He does admit that the ATiny84 is way overpowered for this project, but he lacked anything smaller, and says that 555 timers wouldn’t give him the smooth light fading that he desired. Regardless, it works as advertised, and now nobody has to peel potatoes in the dark any more.

Continue reading to check out a quick video demo of the motion-sensing light system.

[Read more...]

Air freshener hacking

In an effort to improve his marital standing [Tech B] hacked an air freshener to make it Internet controllable. The main component here is a Glade Sense and Spray. It cost him $7 and is meant to spray out some sweet smells when it senses motion in the room. The unit also has a manual spray button which he patched into with the help of a relay. From there some Arduino code and an IRC bot take over, letting him unleash freshness from anywhere he has IRC access.

When reading about this we were also thinking: “motion sensing circuitry available at local stores for just $7?”. We may have to conduct an investigation into the alternative usefulness of that package.

If you have another brand of automatic freshener around it should be just as easy to hack as this one was.

Compound eyes for your robot

In this writeup, you can see how to build a cheap compound eye system for your robot.  Using 4 IR LEDs and 4 phototransistors, [oddbot] gave “Mr General” the ability to follow movement in objects fairly well, assuming that they are within 200 mm. Being IR, it has the typical drawbacks such as sensitivity to light or overly reflective surfaces, but we like the idea. It is perfect for a nocturnal or low light robot.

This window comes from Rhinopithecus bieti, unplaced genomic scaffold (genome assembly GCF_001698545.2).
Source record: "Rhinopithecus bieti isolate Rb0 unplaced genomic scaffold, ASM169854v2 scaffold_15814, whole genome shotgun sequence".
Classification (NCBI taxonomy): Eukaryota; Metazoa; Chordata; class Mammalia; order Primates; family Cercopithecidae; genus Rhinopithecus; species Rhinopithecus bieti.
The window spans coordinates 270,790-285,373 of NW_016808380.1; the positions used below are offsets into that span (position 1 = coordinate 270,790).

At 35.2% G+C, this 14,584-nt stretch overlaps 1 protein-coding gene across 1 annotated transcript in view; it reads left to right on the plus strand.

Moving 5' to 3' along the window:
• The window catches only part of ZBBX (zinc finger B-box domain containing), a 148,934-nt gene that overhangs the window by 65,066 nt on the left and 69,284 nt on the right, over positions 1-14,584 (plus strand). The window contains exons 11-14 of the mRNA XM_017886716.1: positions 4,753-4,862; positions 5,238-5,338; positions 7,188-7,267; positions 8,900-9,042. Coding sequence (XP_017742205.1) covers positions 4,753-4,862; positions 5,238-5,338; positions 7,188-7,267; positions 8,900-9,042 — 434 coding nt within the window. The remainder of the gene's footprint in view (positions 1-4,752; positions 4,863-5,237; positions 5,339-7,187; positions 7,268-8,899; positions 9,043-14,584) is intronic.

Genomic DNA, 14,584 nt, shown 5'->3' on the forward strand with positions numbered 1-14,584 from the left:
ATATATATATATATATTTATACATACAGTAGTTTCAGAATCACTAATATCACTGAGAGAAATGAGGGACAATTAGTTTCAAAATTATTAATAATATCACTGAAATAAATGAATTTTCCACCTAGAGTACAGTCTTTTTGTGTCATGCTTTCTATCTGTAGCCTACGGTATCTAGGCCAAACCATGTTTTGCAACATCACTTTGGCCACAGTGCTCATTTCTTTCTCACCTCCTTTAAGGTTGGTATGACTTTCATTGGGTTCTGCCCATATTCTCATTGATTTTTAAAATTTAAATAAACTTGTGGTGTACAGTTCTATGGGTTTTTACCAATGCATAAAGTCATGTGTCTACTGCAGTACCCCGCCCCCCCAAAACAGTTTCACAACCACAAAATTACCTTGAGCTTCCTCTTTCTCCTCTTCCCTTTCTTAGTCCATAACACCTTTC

[via Hacked Gadgets]

Pet-squirting waterwall

waterwall

Sometimes, pets need to be trained to stay away from certain things. Over at sump.org, his cats needed to be kept out of his room. He used their natural fear of water by creating the waterwall, a motion-sensing device that sprays water. The project is incredibly simple and uses very few components. It is based around an IR intrusion detector and a windshield washer pump. Although that worked well enough, he also hooked it up to his computer via the parallel port so that he could take pictures as the cats (or people) are sprayed. Although the project is old, it shows how few components are really needed to achieve this kind of behavior.

Related: Motion detecting cat toy

[thanks todd]

Follow

Get every new post delivered to your Inbox.

Join 94,027 other followers